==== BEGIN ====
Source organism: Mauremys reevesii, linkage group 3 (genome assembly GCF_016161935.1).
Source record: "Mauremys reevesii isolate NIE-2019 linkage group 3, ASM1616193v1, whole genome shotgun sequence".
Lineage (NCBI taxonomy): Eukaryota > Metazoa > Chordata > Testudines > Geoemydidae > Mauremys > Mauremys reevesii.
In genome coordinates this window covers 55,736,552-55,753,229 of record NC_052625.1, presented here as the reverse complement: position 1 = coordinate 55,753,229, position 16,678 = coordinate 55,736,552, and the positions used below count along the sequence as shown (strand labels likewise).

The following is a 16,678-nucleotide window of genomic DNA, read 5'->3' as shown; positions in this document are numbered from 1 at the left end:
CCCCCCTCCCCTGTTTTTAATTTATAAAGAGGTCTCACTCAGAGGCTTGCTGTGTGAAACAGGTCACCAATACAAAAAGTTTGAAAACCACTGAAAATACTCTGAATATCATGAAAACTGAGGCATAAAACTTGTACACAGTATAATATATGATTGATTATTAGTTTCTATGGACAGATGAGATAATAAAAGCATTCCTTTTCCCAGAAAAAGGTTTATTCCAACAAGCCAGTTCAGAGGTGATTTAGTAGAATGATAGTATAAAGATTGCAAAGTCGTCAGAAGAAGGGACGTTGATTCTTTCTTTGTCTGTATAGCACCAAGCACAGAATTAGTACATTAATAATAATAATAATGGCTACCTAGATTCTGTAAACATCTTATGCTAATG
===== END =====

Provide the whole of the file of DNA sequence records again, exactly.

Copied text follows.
Source organism: Mauremys reevesii, linkage group 3 (genome assembly GCF_016161935.1).
Source record: "Mauremys reevesii isolate NIE-2019 linkage group 3, ASM1616193v1, whole genome shotgun sequence".
Lineage (NCBI taxonomy): Eukaryota > Metazoa > Chordata > Testudines > Geoemydidae > Mauremys > Mauremys reevesii.
In genome coordinates this window covers 55,736,552-55,753,229 of record NC_052625.1, presented here as the reverse complement: position 1 = coordinate 55,753,229, position 16,678 = coordinate 55,736,552, and the positions used below count along the sequence as shown (strand labels likewise).

The following is a 16,678-nucleotide window of genomic DNA, read 5'->3' as shown; positions in this document are numbered from 1 at the left end:
CCCCCCTCCCCTGTTTTTAATTTATAAAGAGGTCTCACTCAGAGGCTTGCTGTGTGAAACAGGTCACCAATACAAAAAGTTTGAAAACCACTGAAAATACTCTGAATATCATGAAAACTGAGGCATAAAACTTGTACACAGTATAATATATGATTGATTATTAGTTTCTATGGACAGATGAGATAATAAAAGCATTCCTTTTCCCAGAAAAAGGTTTATTCCAACAAGCCAGTTCAGAGGTGATTTAGTAGAATGATAGTATAAAGATTGCAAAGTCGTCAGAAGAAGGGACGTTGATTCTTTCTTTGTCTGTATAGCACCAAGCACAGAATTAGTACATTAATAATAATAATAATGGCTACCTAGATTCTGTAAACATCTTATGCTAATG